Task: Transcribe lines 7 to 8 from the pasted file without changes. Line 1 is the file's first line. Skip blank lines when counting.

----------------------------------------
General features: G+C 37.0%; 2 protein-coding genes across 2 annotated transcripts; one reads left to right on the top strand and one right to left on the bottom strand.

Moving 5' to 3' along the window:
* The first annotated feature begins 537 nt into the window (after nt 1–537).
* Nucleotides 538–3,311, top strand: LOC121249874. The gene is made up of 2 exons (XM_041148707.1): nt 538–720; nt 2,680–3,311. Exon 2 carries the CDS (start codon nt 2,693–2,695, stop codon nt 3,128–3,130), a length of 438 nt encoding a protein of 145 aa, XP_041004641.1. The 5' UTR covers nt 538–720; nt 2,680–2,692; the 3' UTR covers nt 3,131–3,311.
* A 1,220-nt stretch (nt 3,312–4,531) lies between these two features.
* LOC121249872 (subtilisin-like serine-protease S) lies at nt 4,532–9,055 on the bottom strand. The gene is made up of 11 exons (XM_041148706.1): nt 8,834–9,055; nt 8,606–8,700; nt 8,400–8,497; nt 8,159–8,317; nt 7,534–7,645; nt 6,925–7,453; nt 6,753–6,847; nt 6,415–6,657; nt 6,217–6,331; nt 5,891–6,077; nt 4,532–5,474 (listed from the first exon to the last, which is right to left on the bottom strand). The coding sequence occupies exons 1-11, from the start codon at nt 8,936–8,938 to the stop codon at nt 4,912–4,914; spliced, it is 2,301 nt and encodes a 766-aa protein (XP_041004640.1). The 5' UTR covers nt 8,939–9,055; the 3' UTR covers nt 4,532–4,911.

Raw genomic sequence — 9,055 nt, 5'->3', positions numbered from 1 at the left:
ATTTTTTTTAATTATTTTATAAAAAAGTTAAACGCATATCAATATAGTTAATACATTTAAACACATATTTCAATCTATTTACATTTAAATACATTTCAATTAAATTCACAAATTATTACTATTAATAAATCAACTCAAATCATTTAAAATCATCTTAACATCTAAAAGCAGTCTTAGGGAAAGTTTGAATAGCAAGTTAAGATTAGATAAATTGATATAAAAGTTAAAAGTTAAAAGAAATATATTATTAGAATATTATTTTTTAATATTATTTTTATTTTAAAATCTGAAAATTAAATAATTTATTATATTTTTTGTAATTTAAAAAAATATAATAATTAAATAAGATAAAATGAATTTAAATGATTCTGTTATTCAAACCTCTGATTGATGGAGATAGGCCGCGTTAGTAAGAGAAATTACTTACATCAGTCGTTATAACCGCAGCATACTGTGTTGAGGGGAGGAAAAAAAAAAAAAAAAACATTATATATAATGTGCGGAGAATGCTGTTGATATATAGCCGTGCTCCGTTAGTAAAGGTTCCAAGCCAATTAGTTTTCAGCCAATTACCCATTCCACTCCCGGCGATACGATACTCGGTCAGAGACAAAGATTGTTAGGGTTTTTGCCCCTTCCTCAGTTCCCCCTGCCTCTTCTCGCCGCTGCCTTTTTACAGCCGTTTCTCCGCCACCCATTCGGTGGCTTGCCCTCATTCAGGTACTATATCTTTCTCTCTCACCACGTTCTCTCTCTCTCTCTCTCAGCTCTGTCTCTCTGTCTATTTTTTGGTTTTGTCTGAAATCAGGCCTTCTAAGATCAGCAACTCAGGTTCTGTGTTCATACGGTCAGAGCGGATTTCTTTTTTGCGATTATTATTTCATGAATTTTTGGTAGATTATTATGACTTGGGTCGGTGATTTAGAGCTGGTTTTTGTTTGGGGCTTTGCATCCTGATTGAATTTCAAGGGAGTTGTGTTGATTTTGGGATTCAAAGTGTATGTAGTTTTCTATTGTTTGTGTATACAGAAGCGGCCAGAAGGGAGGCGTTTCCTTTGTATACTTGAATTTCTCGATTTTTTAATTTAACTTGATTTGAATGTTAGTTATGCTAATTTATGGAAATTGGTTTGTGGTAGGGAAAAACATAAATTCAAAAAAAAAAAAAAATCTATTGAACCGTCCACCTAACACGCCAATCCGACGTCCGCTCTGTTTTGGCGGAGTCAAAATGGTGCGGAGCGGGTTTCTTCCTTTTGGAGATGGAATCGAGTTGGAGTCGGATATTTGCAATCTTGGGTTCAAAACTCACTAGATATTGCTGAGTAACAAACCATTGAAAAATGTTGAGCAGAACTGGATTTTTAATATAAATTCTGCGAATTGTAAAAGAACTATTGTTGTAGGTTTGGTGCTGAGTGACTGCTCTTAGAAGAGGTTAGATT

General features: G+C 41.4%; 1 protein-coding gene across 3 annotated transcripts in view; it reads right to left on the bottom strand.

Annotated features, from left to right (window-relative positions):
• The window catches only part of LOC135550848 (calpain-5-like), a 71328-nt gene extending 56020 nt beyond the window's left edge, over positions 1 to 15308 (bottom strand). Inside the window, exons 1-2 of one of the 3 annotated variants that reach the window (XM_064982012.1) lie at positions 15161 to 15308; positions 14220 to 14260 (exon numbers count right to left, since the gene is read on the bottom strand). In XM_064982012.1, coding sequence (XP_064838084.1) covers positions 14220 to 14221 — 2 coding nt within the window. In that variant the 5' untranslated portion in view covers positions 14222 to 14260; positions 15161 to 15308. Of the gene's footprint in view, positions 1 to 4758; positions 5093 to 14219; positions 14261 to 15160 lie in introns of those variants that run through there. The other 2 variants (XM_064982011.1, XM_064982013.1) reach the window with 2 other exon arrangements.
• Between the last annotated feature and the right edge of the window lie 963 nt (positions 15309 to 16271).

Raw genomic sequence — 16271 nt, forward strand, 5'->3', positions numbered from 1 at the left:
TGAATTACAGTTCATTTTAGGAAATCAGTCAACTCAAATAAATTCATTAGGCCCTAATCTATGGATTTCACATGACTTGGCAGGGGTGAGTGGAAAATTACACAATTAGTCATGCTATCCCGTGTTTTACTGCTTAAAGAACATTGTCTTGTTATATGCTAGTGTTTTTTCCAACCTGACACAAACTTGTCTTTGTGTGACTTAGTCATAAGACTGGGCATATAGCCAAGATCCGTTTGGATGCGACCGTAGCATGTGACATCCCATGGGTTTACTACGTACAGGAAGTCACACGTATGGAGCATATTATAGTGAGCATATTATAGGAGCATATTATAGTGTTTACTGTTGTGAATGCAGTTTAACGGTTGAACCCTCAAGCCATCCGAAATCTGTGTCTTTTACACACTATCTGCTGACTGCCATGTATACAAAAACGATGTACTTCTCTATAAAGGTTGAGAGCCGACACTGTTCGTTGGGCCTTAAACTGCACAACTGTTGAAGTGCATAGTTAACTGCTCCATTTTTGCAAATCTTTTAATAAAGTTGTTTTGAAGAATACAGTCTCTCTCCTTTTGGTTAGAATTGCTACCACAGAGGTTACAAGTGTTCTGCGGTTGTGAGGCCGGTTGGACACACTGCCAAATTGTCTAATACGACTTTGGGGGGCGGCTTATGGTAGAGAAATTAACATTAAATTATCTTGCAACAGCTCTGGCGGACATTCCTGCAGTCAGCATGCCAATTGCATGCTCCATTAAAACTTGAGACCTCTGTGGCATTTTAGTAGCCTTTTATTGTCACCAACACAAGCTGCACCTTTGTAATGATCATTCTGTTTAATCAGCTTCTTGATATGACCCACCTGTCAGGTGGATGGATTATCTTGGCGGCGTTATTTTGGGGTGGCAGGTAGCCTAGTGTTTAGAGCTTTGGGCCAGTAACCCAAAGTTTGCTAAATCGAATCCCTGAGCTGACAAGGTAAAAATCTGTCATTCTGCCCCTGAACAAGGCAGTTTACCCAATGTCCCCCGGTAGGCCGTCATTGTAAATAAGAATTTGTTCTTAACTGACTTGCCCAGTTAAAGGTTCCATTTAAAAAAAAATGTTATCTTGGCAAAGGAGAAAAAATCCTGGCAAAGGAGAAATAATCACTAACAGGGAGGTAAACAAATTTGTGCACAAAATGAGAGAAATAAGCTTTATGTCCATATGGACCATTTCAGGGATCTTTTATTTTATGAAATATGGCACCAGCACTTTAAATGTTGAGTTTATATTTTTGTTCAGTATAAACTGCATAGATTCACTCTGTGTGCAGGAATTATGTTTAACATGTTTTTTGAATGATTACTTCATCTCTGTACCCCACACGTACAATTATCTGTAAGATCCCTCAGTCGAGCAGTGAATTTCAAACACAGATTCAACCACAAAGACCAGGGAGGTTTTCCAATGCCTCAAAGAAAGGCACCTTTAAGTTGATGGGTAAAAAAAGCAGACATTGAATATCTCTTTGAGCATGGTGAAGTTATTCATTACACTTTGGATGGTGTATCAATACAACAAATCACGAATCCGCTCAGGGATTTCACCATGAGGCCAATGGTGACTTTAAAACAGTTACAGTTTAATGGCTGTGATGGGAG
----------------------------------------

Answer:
Raw genomic sequence — 9,055 nt, 5'->3', positions numbered from 1 at the left:
ATTTTTTTTAATTATTTTATAAAAAAGTTAAACGCATATCAATATAGTTAATACATTTAAACACATATTTCAATCTATTTACATTTAAATACATTTCAATTAAATTCACAAATTATTACTATTAATAAATCAACTCAAATCATTTAAAATCATCTTAACATCTAAAAGCAGTCTTAGGGAAAGTTTGAATAGCAAGTTAAGATTAGATAAATTGATATAAAAGTTAAAAGTTAAAAGAAATATATTATTAGAATATTATTTTTTAATATTATTTTTATTTTAAAATCTGAAAATTAAATAATTTATTATATTTTTTGTAATTTAAAAAAATATAATAATTAAATAAGATAAAATGAATTTAAATGATTCTGTTATTCAAACCTCTGATTGATGGAGATAGGCCGCGTTAGTAAGAGAAATTACTTACATCAGTCGTTATAACCGCAGCATACTGTGTTGAGGGGAGGAAAAAAAAAAAAAAAAACATTATATATAATGTGCGGAGAATGCTGTTGATATATAGCCGTGCTCCGTTAGTAAAGGTTCCAAGCCAATTAGTTTTCAGCCAATTACCCATTCCACTCCCGGCGATACGATACTCGGTCAGAGACAAAGATTGTTAGGGTTTTTGCCCCTTCCTCAGTTCCCCCTGCCTCTTCTCGCCGCTGCCTTTTTACAGCCGTTTCTCCGCCACCCATTCGGTGGCTTGCCCTCATTCAGGTACTATATCTTTCTCTCTCACCACGTTCTCTCTCTCTCTCTCTCAGCTCTGTCTCTCTGTCTATTTTTTGGTTTTGTCTGAAATCAGGCCTTCTAAGATCAGCAACTCAGGTTCTGTGTTCATACGGTCAGAGCGGATTTCTTTTTTGCGATTATTATTTCATGAATTTTTGGTAGATTATTATGACTTGGGTCGGTGATTTAGAGCTGGTTTTTGTTTGGGGCTTTGCATCCTGATTGAATTTCAAGGGAGTTGTGTTGATTTTGGGATTCAAAGTGTATGTAGTTTTCTATTGTTTGTGTATACAGAAGCGGCCAGAAGGGAGGCGTTTCCTTTGTATACTTGAATTTCTCGATTTTTTAATTTAACTTGATTTGAATGTTAGTTATGCTAATTTATGGAAATTGGTTTGTGGTAGGGAAAAACATAAATTCAAAAAAAAAAAAAAATCTATTGAACCGTCCACCTAACACGCCAATCCGACGTCCGCTCTGTTTTGGCGGAGTCAAAATGGTGCGGAGCGGGTTTCTTCCTTTTGGAGATGGAATCGAGTTGGAGTCGGATATTTGCAATCTTGGGTTCAAAACTCACTAGATATTGCTGAGTAACAAACCATTGAAAAATGTTGAGCAGAACTGGATTTTTAATATAAATTCTGCGAATTGTAAAAGAACTATTGTTGTAGGTTTGGTGCTGAGTGACTGCTCTTAGAAGAGGTTAGATT